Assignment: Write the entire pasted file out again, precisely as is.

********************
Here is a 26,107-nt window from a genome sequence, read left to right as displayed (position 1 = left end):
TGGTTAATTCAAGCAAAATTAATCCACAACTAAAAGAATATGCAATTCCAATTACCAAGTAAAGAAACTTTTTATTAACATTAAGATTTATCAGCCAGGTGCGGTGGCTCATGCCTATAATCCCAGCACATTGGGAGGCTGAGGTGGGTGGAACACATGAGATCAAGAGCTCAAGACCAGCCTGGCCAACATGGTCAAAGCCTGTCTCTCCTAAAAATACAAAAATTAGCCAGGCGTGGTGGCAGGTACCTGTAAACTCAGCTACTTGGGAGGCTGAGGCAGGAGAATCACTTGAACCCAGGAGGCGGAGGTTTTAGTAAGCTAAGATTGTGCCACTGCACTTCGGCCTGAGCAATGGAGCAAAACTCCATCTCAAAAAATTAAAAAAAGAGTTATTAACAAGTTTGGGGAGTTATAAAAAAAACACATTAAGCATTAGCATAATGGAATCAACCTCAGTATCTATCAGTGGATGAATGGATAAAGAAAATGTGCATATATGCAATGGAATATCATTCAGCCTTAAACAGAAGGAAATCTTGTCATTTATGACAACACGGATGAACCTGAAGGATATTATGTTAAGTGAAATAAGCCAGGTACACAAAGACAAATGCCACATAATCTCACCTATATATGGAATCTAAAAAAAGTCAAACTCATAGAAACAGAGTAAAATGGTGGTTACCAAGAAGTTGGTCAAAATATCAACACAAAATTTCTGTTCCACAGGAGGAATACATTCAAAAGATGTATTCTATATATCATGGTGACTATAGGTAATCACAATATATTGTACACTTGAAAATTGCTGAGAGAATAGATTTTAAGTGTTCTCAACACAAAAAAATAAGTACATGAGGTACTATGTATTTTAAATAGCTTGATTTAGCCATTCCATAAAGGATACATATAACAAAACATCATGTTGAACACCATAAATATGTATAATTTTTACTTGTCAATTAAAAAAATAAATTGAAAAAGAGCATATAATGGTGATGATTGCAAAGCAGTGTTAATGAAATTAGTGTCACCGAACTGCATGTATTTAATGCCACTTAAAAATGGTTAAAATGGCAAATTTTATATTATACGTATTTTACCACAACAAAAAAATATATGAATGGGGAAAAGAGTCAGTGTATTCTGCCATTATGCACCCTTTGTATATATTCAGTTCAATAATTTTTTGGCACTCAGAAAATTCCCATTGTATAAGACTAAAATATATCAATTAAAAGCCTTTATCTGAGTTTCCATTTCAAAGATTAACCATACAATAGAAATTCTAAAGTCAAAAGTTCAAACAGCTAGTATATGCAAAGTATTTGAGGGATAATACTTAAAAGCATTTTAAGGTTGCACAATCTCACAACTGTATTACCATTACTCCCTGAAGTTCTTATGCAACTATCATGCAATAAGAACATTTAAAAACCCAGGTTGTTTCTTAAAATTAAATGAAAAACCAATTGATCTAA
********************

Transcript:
Here is a 26,107-nt window from a genome sequence, read left to right as displayed (position 1 = left end):
TGGTTAATTCAAGCAAAATTAATCCACAACTAAAAGAATATGCAATTCCAATTACCAAGTAAAGAAACTTTTTATTAACATTAAGATTTATCAGCCAGGTGCGGTGGCTCATGCCTATAATCCCAGCACATTGGGAGGCTGAGGTGGGTGGAACACATGAGATCAAGAGCTCAAGACCAGCCTGGCCAACATGGTCAAAGCCTGTCTCTCCTAAAAATACAAAAATTAGCCAGGCGTGGTGGCAGGTACCTGTAAACTCAGCTACTTGGGAGGCTGAGGCAGGAGAATCACTTGAACCCAGGAGGCGGAGGTTTTAGTAAGCTAAGATTGTGCCACTGCACTTCGGCCTGAGCAATGGAGCAAAACTCCATCTCAAAAAATTAAAAAAAGAGTTATTAACAAGTTTGGGGAGTTATAAAAAAAACACATTAAGCATTAGCATAATGGAATCAACCTCAGTATCTATCAGTGGATGAATGGATAAAGAAAATGTGCATATATGCAATGGAATATCATTCAGCCTTAAACAGAAGGAAATCTTGTCATTTATGACAACACGGATGAACCTGAAGGATATTATGTTAAGTGAAATAAGCCAGGTACACAAAGACAAATGCCACATAATCTCACCTATATATGGAATCTAAAAAAAGTCAAACTCATAGAAACAGAGTAAAATGGTGGTTACCAAGAAGTTGGTCAAAATATCAACACAAAATTTCTGTTCCACAGGAGGAATACATTCAAAAGATGTATTCTATATATCATGGTGACTATAGGTAATCACAATATATTGTACACTTGAAAATTGCTGAGAGAATAGATTTTAAGTGTTCTCAACACAAAAAAATAAGTACATGAGGTACTATGTATTTTAAATAGCTTGATTTAGCCATTCCATAAAGGATACATATAACAAAACATCATGTTGAACACCATAAATATGTATAATTTTTACTTGTCAATTAAAAAAATAAATTGAAAAAGAGCATATAATGGTGATGATTGCAAAGCAGTGTTAATGAAATTAGTGTCACCGAACTGCATGTATTTAATGCCACTTAAAAATGGTTAAAATGGCAAATTTTATATTATACGTATTTTACCACAACAAAAAAATATATGAATGGGGAAAAGAGTCAGTGTATTCTGCCATTATGCACCCTTTGTATATATTCAGTTCAATAATTTTTTGGCACTCAGAAAATTCCCATTGTATAAGACTAAAATATATCAATTAAAAGCCTTTATCTGAGTTTCCATTTCAAAGATTAACCATACAATAGAAATTCTAAAGTCAAAAGTTCAAACAGCTAGTATATGCAAAGTATTTGAGGGATAATACTTAAAAGCATTTTAAGGTTGCACAATCTCACAACTGTATTACCATTACTCCCTGAAGTTCTTATGCAACTATCATGCAATAAGAACATTTAAAAACCCAGGTTGTTTCTTAAAATTAAATGAAAAACCAATTGATCTAA